If the battle of Waterloo was won on the playing fields of Eton, then the 21st century just might belong to the East. The British boarding school system is spreading throughout Asia, and fast. Centuries-old schools with alumni like Lord Byron and Winston Churchill are successfully establishing satellite campuses in Hong Kong, Bangkok, and beyond. The response from the host countries is positive, to say the least:
The schools are tapping into the demands of Asian parents who want their children to get a high-quality foreign-style education while staying close to home. There is also the desire to escape local school systems, which focus more on exams and rote learning.
Vivienne Fung, 40, a former lawyer and mother of two, said by telephone that she and her husband were put off by the traditional approach in many local Hong Kong schools, whose pupils tend to spend much of their after-school time doing homework or in private tutorial classes. Her children, aged 5 and 4, are among the first pupils of the newly opened Harrow. […]
Harrow, she said, takes “a much more holistic view than many other schools in Hong Kong, not just focusing on academic results but also putting a great deal of emphasis on developing each individual into a citizen of the world.”
Everyone involved in this development stands to benefit. Besides offering a more Western-style education, these sister campuses are significantly cheaper for Asian families than the cost of sending a child to live in the UK.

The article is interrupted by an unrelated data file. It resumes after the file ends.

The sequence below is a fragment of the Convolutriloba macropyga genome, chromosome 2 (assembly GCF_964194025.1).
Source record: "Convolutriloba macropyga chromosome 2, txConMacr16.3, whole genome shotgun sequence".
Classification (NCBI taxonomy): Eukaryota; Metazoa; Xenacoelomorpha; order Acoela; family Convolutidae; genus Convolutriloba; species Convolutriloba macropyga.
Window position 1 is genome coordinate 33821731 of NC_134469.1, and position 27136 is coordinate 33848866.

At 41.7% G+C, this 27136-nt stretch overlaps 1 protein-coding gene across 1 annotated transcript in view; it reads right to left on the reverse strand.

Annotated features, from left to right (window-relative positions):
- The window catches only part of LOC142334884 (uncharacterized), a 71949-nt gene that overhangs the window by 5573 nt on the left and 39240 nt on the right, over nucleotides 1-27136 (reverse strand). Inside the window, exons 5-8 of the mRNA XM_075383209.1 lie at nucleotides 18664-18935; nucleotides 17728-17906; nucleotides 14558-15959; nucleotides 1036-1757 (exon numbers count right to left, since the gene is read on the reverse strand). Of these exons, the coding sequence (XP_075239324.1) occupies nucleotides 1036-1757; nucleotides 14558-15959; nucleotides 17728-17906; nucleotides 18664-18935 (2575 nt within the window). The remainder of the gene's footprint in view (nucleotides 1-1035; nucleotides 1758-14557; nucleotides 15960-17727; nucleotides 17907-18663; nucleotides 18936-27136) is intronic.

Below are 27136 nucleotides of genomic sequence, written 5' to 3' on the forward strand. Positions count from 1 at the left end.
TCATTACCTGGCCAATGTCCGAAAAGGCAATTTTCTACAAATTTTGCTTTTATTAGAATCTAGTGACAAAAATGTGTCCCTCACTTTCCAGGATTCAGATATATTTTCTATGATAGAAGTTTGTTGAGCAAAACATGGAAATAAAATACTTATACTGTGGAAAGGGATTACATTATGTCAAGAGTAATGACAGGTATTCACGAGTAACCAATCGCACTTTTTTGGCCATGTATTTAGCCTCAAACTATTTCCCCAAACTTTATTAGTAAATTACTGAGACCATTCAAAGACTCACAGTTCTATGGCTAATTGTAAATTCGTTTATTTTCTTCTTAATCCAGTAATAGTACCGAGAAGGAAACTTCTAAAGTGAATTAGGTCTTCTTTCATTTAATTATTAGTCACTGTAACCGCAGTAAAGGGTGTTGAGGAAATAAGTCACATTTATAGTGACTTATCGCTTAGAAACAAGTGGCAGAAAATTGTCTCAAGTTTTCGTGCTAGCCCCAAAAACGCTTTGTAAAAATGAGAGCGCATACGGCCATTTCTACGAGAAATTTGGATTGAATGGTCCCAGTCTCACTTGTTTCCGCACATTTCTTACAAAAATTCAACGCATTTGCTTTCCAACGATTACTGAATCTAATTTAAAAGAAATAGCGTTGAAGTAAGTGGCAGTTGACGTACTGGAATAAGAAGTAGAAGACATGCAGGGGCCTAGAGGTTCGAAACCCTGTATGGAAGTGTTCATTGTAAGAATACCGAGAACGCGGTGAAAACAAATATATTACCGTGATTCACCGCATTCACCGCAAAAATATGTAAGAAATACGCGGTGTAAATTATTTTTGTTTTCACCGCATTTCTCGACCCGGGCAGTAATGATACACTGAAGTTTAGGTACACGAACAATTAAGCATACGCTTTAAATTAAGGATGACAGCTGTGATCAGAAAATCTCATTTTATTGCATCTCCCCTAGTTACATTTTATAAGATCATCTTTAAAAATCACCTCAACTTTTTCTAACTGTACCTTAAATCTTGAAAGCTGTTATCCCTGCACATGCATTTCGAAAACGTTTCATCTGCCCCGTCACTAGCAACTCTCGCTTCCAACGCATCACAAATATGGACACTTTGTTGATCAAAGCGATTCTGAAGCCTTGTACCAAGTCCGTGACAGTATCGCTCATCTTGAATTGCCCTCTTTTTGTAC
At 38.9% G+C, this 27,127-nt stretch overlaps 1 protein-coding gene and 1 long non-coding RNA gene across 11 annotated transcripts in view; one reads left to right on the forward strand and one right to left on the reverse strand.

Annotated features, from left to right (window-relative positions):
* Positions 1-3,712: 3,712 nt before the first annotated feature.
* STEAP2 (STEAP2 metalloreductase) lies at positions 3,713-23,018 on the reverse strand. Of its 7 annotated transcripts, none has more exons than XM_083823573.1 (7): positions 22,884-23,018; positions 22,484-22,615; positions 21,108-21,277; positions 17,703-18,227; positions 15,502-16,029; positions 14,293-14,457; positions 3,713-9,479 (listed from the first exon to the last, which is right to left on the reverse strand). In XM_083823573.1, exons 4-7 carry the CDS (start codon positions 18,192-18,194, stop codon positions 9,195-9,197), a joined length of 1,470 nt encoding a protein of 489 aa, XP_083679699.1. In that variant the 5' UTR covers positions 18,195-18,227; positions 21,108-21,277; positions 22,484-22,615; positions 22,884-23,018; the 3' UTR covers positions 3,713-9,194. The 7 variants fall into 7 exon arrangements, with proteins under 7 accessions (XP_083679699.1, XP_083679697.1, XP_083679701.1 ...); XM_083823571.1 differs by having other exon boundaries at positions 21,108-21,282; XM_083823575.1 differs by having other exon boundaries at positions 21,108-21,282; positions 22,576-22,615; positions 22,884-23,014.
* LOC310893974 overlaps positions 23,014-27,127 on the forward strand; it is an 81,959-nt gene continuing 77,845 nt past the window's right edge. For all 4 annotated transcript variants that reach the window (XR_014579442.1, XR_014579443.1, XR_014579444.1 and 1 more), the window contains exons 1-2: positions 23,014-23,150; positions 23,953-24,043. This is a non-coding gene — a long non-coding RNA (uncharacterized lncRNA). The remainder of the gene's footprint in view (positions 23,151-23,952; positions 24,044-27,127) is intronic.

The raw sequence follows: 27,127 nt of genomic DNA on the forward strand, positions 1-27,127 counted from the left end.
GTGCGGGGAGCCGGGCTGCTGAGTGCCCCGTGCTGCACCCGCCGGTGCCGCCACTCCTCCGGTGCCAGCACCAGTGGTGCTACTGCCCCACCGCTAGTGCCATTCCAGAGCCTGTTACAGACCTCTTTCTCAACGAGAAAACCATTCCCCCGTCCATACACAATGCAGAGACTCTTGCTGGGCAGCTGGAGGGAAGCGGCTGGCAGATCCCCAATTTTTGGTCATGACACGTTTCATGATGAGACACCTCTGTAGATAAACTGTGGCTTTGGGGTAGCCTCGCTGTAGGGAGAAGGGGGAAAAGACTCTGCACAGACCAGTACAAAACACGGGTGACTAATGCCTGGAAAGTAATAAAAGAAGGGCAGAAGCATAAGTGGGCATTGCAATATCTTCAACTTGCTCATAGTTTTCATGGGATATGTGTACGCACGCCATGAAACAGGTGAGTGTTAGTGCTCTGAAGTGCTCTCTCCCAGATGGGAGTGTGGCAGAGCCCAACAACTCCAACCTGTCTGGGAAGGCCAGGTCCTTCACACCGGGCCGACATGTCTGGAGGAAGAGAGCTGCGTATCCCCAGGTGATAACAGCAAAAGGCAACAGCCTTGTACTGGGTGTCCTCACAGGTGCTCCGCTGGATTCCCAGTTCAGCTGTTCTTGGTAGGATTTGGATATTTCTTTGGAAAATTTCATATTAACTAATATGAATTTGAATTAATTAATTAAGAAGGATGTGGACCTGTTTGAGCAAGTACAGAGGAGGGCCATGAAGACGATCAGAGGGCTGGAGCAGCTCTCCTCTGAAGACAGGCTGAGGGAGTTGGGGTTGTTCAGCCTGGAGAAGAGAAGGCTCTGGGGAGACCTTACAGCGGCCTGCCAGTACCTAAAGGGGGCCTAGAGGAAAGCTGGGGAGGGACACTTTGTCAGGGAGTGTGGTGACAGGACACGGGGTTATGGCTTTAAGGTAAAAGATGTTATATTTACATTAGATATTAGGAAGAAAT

Likewise, this development is of great benefit to the host countries themselves: countries like China and South Korea want to keep their best and brightest talent in Beijing and Seoul, rather than losing them to London during the students’ most formative years. As a result, many of these satellite schools are getting generous loans and preferential tax treatment from local governments. It’s also a way to import know how and to ensure that locals learn how to teach what the old schools teach.
Lastly, there are benefits to the schools’ English-speaking students as well. While most of the satellite schools follow the English national curriculum of their parent institutions, many of the Asian campuses offer languages like Mandarin and Korean, rather than the French and German taught in the UK. With Asia on the rise and Europe in decline, this is a desirable bonus for many parents.
English boarding schools are not perfect. If they battle of Waterloo was won at Eton, the battle for economic development and leadership in the twentieth century was lost there as well. And there are signs that even Britain’s snootiest schools are falling prey to the educational laxity and intellectual vacuity of modern educational methods. It’s also likely that many of the families sending their kids to these schools — and the kids themselves — have very little idea of what a liberal education is and why one should want one. For some, a diploma that says Harrow on it is like a pocketbook with a Louis Vuitton label: a luxury consumption good and little more. It’s far from clear that schools in this setting will be able to maintain the rigor and independence that good education requires. Finally and perhaps most significantly, the question of adapting a traditional British ruling class education, steeped in a knowledge of western cultural history, into an Asian educational setting isn’t a trivial one.
Even so, the shift of elite secondary school culture to the East could be a historic shift. Generally speaking, these schools deliver an almost infinitely better education than the soggy mediocrity of the average American high school. If the Asia elite is moving to educate its best and brightest in this way, Asia’s brainpower advantage in the new century will be large.
Fortunately for us in the Anglosphere, however, Howgwarts does not appear to have joined the journey to the East; only the muggle schools are on the move.